Published on in Vol 5, No 1 (2019): CHC19

Remote Monitoring and Management of High-Risk Patients Being Started on Antineoplastic Treatment

Remote Monitoring and Management of High-Risk Patients Being Started on Antineoplastic Treatment

Remote Monitoring and Management of High-Risk Patients Being Started on Antineoplastic Treatment


Corresponding Author:

Gilad Kuperman, MD, PhD

Memorial Sloan Kettering Cancer Center

1275 York Avenue

New York

United Kingdom

Phone: 6464491975


Background: Suboptimal management of cancer-related symptoms can lead to potentially preventable emergency department visits. Early detection and management of these symptoms leads to improved patient outcomes. The goal of this program is to capture symptom data on a daily cadence from patients beginning started on antineoplastic treatment and make these data available to staff who would intervene with the aim of mitigating symptom escalation. The aims of this pilot were patient acceptance of automated questionnaires, use of data by clinical staff, and integration of digital tools into workflows.

Objective: The objective was development and initial evaluation of a digitally enabled program to monitor and manage symptoms of cancer patients being started on treatment with antineoplastic drugs.

Methods: Memorial Sloan Kettering Cancer Center (MSKCC) patients being started on antineoplastic treatment were eligible for inclusion. The technology supporting the program included: (i) a predictive model identifying patients at high risk for emergency department visit in the next 6 months, (ii) a patient portal enabling symptom questionnaires to be sent to enrolled patients, (iii) an internally developed application that allows staff to review and trend symptom data, (iv) “alerts” for concerning symptoms that are sent to a dedicated team of oncology registered nurses and nurse practitioners, and (v) a secure messaging platform for communication between staff and patients. The predictive model runs nightly to identify eligible patients. Physicians review the risk information and decide whether to enroll each patient. Enrolled patients receive a daily patient-reported outcome questionnaire to capture symptoms. Alerts are generated based on the patient’s response to the symptom questions. The team reviews symptom data and interacts with the patient via phone, secure messaging, or televisits. The team collaborates with the primary oncology team as appropriate.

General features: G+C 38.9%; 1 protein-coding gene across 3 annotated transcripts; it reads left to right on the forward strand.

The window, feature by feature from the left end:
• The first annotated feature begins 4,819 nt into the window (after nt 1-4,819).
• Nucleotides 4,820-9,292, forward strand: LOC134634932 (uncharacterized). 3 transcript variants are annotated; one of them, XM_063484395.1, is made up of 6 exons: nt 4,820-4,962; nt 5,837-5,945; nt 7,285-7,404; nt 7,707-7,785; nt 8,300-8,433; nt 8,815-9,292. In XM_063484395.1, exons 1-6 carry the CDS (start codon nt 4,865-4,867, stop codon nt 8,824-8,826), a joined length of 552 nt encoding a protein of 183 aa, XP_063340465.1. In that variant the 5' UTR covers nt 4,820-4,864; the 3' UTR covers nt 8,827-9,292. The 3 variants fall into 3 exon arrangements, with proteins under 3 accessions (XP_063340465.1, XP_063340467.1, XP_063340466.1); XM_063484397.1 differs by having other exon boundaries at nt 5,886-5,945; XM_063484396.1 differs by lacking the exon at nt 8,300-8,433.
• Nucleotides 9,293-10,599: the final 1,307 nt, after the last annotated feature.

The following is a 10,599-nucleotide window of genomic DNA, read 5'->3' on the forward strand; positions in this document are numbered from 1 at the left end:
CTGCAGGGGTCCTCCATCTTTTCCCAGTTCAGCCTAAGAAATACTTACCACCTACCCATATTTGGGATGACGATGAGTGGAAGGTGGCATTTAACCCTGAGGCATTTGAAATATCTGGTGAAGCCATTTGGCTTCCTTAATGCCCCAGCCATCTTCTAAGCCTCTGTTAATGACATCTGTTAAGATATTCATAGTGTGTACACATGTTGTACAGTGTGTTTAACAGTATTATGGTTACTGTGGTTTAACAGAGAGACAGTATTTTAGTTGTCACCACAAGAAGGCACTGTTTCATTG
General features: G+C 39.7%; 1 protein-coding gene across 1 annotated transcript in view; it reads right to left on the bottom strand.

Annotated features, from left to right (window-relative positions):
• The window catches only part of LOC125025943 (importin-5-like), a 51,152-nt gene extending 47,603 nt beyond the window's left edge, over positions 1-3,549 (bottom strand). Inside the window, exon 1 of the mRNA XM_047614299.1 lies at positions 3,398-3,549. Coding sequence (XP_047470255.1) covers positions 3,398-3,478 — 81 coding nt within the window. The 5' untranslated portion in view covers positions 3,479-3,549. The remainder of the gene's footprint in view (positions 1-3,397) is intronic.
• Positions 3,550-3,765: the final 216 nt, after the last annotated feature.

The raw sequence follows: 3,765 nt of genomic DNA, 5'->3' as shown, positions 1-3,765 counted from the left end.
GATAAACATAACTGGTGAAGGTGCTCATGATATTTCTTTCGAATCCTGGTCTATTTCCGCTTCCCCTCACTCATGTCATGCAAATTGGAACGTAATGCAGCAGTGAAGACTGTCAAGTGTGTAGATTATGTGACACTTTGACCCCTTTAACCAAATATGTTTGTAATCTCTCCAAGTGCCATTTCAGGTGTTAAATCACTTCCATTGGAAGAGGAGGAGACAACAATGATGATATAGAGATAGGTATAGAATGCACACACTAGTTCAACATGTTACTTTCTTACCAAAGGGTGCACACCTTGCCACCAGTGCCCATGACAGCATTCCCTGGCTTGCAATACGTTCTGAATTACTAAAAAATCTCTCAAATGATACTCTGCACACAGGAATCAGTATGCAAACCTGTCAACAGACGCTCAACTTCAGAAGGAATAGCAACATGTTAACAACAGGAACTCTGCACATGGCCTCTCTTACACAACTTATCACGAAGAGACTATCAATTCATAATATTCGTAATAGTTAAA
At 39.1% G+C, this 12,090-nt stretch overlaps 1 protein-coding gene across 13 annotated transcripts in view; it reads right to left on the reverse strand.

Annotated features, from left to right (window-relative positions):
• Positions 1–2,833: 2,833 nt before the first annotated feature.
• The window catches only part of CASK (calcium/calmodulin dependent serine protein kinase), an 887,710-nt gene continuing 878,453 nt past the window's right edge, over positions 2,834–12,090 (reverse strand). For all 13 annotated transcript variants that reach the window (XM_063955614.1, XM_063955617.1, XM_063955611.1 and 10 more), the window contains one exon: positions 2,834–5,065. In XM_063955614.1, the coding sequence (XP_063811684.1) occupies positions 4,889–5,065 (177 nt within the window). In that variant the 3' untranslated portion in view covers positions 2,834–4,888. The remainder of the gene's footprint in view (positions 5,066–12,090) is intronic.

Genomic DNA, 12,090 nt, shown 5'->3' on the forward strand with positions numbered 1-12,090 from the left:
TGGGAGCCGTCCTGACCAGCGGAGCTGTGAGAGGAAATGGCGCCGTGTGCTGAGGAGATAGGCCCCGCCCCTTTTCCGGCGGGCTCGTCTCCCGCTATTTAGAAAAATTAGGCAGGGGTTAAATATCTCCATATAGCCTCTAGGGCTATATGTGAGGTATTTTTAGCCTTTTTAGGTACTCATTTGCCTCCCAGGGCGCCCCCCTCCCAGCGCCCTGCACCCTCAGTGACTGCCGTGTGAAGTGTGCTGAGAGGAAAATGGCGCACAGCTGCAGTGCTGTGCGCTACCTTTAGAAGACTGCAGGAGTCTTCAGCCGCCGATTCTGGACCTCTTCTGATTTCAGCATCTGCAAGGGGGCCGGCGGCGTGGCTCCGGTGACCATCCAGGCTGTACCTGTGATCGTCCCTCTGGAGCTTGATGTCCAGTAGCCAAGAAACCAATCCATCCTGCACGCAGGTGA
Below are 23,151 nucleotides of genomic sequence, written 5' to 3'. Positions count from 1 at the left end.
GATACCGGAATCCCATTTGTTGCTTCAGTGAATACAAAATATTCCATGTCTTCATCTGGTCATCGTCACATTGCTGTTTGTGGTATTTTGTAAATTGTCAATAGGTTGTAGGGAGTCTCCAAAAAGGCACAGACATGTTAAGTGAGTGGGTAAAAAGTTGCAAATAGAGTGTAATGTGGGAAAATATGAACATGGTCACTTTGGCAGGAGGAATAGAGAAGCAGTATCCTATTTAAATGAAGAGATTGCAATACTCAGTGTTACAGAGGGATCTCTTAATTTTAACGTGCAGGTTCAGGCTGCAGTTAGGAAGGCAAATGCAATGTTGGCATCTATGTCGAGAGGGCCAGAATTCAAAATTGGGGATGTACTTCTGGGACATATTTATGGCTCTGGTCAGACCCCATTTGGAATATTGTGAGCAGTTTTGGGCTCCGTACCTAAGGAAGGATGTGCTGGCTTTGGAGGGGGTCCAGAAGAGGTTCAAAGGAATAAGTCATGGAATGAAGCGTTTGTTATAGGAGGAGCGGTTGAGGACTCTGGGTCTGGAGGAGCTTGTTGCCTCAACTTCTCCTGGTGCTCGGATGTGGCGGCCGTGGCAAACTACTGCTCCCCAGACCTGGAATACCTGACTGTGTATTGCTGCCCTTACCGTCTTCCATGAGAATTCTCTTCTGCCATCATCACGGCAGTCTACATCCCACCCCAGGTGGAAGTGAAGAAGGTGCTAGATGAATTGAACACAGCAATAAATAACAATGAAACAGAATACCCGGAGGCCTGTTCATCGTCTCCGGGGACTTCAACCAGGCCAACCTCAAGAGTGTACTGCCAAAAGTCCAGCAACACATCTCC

Results: The program went live in October 2018. Fifteen medical oncologists are participating in the pilot. As of June 21, 2019, 302 patients have been evaluated by the predictive model, of which 53 have been high risk and 249 have been low risk. Physicians have enrolled a total of 86 patients. Enrolled patients have completed 4198 out of 7287 symptom questionnaires, for a completion rate of 57.6%. Of the 4198 questionnaires, 1638 have generated a “red alert” (severe) symptom. Over 1200 secure messages have been exchanged between patients and staff. Lessons learned include: (i) patient acceptance of daily questionnaires has been high, (ii) the use of alerts assists the team in proactively managing participating patients, and (iii) patients and caregivers are reporting that they find the program valuable. The pilot demonstrated that daily symptom monitoring through a technology-enabled platform and a dedicated team is feasible and we are examining how the program might be scaled across our organization.

Conclusions: Through the use of automated symptom questionnaires and various bidirectional communication channels, remote monitoring and management of symptoms in cancer patients is feasible. This program enables providers at MSKCC to have visibility into patient symptomatology between visits and improves our understanding of the patient’s needs. The workflows of the staff monitoring the symptoms and how best to coordinate symptom management across multiple providers are areas of ongoing refinement.

iproc 2019;5(1):e15181



Edited by R Palacholla; This is a non–peer-reviewed article. submitted 25.06.19; accepted 14.08.19; published 02.10.19


©Gilad Kuperman, Abigail Baldwin-Medsker, Margarita Rozenshteyn, Melissa Zablocki, Claire Perry, Amandeep Dhami, Brett Simon, Robert Daly, Yeneat Ophelia Chiu. Originally published in Iproceedings (, 02.10.2019

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